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P. 1
Culture of Flue Cured Tobacco

Culture of Flue Cured Tobacco

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Published by: jactofone on Apr 20, 2012
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07/12/2013

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'V
X'73
3
i
 
[SB
273
.113
I
Copy
1
Contribution
(rom
the
Bureau
of
Plant
Industry,
Wm.
A.
Taylor,
Chief.
October
22,
1913.
THE
CULTUREOF
FLUE-CURED
TOBACCO.
By
E.
II.
AIathewson,
Crop
Technologist,
Tobacco
and
PUint-NutrUinn
Dncstigations.
INTRODUCTION.
In
its
origin
the
flue-cured
type
oftobacco
is
associated
closely
with
the
old
Virginia
dark
type
and
is
really
an
oH'shoot
from
the
latter,
dependent
i^rimarily
upon
soil
modification.
Later
the
type
was
further
modified
and
ditferentiated
by
cultural
adaptations
prompted
by
trade
preferences.
As
the
cultivation
of
tobacco
in
Virginia
was
pushed
back
to
the
lighter
sandy
lands
of
what
is
now
the
southern
tier
of
counties
of
that
State
and
the
adjoining
counties
of
North
Carolina,the
character
of
the
tobacco
produced
was
naturally
some-
what
changed.
It
was
milder
and
generally
lighter
in
color
and
be-
came
popular
for
home
consumption,
i:)articularly
as
a
chewing
to-
bacco.
It
was
preferred
also
by
a
certain
class
of
the
export
trade,
particularly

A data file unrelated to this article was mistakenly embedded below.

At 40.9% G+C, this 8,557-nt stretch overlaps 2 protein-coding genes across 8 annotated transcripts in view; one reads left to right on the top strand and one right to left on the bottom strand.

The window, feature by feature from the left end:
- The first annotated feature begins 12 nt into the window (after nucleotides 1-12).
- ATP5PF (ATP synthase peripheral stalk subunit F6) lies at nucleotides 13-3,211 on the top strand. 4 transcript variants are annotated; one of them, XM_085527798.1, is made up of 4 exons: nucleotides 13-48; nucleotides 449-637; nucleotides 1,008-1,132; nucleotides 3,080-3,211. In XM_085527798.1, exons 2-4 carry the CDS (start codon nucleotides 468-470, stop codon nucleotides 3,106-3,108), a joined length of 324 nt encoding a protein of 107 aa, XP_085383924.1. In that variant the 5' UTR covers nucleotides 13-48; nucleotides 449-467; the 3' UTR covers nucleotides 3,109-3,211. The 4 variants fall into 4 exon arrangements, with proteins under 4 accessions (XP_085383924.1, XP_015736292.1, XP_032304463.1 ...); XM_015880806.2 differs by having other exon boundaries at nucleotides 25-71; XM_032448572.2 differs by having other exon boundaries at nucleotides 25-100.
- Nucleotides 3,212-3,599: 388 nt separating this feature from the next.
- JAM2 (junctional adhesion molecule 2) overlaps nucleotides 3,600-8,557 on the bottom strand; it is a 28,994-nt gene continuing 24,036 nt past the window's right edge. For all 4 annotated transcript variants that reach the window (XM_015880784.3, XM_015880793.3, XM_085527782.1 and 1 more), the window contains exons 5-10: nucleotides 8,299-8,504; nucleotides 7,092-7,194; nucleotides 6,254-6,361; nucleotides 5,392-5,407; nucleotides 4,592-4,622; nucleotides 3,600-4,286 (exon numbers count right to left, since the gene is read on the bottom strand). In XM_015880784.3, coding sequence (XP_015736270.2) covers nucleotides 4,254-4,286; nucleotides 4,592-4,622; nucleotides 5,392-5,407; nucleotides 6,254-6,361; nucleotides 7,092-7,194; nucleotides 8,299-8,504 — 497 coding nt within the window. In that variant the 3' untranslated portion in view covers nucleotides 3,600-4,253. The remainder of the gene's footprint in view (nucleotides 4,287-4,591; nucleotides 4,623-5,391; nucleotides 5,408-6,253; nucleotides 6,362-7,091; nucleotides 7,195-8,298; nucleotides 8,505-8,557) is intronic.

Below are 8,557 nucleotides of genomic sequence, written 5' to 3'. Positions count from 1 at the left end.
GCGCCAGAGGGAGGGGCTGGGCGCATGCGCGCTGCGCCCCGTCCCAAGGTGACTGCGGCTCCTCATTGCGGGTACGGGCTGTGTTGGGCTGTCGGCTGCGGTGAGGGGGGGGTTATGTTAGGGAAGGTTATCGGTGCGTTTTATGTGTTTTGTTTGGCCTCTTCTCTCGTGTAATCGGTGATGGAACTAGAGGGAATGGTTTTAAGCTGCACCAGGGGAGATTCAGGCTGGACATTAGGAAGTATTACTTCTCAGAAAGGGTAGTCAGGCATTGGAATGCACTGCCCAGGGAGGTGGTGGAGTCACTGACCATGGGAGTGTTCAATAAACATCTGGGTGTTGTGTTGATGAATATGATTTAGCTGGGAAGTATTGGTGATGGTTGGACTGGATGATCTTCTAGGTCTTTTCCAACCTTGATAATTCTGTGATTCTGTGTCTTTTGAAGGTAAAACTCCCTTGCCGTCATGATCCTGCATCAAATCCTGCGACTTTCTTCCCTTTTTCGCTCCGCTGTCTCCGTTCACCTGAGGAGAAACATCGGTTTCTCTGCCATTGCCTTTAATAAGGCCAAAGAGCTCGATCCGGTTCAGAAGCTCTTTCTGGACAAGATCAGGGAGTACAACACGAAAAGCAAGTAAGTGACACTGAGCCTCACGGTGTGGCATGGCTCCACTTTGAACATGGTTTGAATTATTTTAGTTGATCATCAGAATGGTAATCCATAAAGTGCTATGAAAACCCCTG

in
France,
where
themilder,
lighter
tobaccos
were
more
popular.
The
dark
Virginia
tobacco
was
cured
by
means
of
open
fires
and
smoke,
which
gave
it
a
smoky,
creosotic
odor
and
flavor.
This
smok}'
flavor
was
objectionable
to
the
trade
desiring
the
milder
to-
bacco,
and
theuse
of
open
fires
in
curing
was
limited
as
much
as
pos-
sible,
and
much
of
the
product
was
merely
air
cured,
fires
being
used
only
when
necessary
to
protect
it
from
damage
in
damp,
muggy
weather.
Charcoal
was
often
substituted
for
wood
in
order
to
keep
down
the
odor
of
smoke.
The
useof
charcoal
grew
to
be
the
regular
practice
until,
in
turn,
it
was
superseded
by
the
useof
flues,
which
came
into
use
soon
after
the
close
of
the
Civil
War.
At
first
these
flues
were
constructed
of
rock,
but
later
they
were
made
of
sheet
iron,
as
is
the
almost
universal
practiceto-day.
The
use
of
flues
still
further
did
away
with
any
tendency
to
smokiness
and
gave
more
uniformly
satisfactory
residts
in
obtaining
lighter
and
more
uniform
colors,
as
well
as
greater
convenience
in
tending
the
fires.
6907°—
Bull.
16—13
1
3

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